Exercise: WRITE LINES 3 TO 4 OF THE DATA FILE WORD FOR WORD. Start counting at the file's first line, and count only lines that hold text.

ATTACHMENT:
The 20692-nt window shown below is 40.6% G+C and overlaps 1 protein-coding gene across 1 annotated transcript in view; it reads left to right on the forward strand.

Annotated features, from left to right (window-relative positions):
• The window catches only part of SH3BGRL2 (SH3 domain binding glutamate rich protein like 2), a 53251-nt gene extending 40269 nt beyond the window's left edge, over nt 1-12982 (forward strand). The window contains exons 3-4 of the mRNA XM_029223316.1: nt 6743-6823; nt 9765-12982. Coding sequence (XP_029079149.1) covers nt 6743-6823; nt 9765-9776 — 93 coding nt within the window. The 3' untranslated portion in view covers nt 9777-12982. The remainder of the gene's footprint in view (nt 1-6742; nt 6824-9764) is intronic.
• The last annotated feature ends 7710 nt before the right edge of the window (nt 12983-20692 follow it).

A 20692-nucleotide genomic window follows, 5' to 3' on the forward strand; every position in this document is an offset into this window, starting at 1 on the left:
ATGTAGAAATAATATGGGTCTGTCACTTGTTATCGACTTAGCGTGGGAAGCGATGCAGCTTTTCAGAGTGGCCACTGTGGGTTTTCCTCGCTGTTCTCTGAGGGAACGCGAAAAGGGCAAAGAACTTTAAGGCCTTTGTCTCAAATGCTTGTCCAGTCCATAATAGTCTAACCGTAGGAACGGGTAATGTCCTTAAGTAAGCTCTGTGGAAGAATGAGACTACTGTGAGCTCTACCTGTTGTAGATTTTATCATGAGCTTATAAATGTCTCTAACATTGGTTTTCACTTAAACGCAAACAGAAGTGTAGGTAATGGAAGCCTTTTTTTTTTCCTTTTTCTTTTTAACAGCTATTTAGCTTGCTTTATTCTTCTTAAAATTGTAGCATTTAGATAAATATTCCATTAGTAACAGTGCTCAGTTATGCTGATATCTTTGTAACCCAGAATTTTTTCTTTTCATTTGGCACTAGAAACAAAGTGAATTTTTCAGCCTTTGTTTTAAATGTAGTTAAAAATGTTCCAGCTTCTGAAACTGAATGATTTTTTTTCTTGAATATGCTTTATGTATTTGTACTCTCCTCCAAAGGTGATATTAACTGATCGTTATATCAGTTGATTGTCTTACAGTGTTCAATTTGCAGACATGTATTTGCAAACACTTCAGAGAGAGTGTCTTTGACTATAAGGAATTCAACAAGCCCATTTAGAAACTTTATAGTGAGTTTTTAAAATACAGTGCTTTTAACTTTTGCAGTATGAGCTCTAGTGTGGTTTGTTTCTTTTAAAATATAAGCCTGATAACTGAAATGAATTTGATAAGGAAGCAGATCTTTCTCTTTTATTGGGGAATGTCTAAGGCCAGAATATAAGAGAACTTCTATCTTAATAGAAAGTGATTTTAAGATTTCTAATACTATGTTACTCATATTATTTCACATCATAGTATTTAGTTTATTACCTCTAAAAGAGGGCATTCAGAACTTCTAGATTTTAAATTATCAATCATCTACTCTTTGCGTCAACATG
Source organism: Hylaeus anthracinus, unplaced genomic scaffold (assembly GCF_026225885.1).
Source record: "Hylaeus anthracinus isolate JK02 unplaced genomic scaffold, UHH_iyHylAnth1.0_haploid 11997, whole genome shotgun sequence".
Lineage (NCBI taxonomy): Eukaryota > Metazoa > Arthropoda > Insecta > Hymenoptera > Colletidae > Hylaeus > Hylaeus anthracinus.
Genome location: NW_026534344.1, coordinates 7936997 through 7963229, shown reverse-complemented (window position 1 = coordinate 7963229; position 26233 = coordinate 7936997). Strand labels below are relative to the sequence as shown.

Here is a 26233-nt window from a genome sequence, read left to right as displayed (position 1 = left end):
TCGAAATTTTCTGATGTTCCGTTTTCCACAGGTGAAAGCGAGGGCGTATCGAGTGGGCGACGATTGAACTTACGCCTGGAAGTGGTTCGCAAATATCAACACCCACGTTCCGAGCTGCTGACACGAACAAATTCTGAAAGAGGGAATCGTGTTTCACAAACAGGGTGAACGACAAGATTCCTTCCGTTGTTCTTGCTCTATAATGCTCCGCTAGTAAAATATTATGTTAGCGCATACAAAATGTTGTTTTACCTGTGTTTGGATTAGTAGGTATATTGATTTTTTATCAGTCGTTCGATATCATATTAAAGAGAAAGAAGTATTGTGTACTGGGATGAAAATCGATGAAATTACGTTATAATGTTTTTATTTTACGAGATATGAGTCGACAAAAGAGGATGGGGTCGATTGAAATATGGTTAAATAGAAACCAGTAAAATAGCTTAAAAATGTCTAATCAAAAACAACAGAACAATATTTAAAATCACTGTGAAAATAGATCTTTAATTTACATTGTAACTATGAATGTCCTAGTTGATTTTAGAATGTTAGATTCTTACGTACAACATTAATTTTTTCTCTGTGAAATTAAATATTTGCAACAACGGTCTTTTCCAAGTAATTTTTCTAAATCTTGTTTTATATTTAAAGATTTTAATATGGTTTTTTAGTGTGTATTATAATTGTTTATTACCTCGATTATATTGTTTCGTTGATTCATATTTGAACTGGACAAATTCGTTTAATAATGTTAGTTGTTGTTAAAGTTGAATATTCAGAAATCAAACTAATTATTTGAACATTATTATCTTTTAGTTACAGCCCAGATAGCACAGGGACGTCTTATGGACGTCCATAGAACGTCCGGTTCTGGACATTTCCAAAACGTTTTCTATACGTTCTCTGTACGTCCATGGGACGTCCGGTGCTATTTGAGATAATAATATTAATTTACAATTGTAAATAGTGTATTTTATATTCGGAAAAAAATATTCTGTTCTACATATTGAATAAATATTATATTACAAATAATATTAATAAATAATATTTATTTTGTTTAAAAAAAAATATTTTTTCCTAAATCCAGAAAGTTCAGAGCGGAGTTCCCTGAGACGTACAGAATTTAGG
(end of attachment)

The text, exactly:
• The window catches only part of SH3BGRL2 (SH3 domain binding glutamate rich protein like 2), a 53251-nt gene extending 40269 nt beyond the window's left edge, over nt 1-12982 (forward strand). The window contains exons 3-4 of the mRNA XM_029223316.1: nt 6743-6823; nt 9765-12982. Coding sequence (XP_029079149.1) covers nt 6743-6823; nt 9765-9776 — 93 coding nt within the window. The 3' untranslated portion in view covers nt 9777-12982. The remainder of the gene's footprint in view (nt 1-6742; nt 6824-9764) is intronic.
• The last annotated feature ends 7710 nt before the right edge of the window (nt 12983-20692 follow it).